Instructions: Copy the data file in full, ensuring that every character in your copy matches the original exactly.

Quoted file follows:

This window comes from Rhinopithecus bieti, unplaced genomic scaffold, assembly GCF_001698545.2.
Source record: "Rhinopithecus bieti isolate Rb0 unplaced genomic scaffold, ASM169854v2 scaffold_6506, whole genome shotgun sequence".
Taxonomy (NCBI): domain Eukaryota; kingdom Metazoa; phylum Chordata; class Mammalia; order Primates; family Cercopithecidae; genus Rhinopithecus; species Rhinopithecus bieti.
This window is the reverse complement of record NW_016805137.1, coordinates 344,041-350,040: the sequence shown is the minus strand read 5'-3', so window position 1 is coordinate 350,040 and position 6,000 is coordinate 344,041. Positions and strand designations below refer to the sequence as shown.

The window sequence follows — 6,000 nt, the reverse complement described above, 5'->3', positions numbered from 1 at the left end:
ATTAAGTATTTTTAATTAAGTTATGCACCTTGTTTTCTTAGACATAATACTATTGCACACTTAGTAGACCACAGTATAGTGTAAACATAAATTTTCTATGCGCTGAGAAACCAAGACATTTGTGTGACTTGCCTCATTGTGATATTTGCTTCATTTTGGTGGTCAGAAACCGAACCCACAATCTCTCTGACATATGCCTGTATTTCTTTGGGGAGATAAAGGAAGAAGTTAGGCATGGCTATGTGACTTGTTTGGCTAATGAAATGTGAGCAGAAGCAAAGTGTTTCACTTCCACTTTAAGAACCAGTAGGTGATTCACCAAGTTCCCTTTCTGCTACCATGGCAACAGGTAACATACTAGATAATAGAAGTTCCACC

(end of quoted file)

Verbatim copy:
This window comes from Rhinopithecus bieti, unplaced genomic scaffold, assembly GCF_001698545.2.
Source record: "Rhinopithecus bieti isolate Rb0 unplaced genomic scaffold, ASM169854v2 scaffold_6506, whole genome shotgun sequence".
Taxonomy (NCBI): domain Eukaryota; kingdom Metazoa; phylum Chordata; class Mammalia; order Primates; family Cercopithecidae; genus Rhinopithecus; species Rhinopithecus bieti.
This window is the reverse complement of record NW_016805137.1, coordinates 344,041-350,040: the sequence shown is the minus strand read 5'-3', so window position 1 is coordinate 350,040 and position 6,000 is coordinate 344,041. Positions and strand designations below refer to the sequence as shown.

The window sequence follows — 6,000 nt, the reverse complement described above, 5'->3', positions numbered from 1 at the left end:
ATTAAGTATTTTTAATTAAGTTATGCACCTTGTTTTCTTAGACATAATACTATTGCACACTTAGTAGACCACAGTATAGTGTAAACATAAATTTTCTATGCGCTGAGAAACCAAGACATTTGTGTGACTTGCCTCATTGTGATATTTGCTTCATTTTGGTGGTCAGAAACCGAACCCACAATCTCTCTGACATATGCCTGTATTTCTTTGGGGAGATAAAGGAAGAAGTTAGGCATGGCTATGTGACTTGTTTGGCTAATGAAATGTGAGCAGAAGCAAAGTGTTTCACTTCCACTTTAAGAACCAGTAGGTGATTCACCAAGTTCCCTTTCTGCTACCATGGCAACAGGTAACATACTAGATAATAGAAGTTCCACC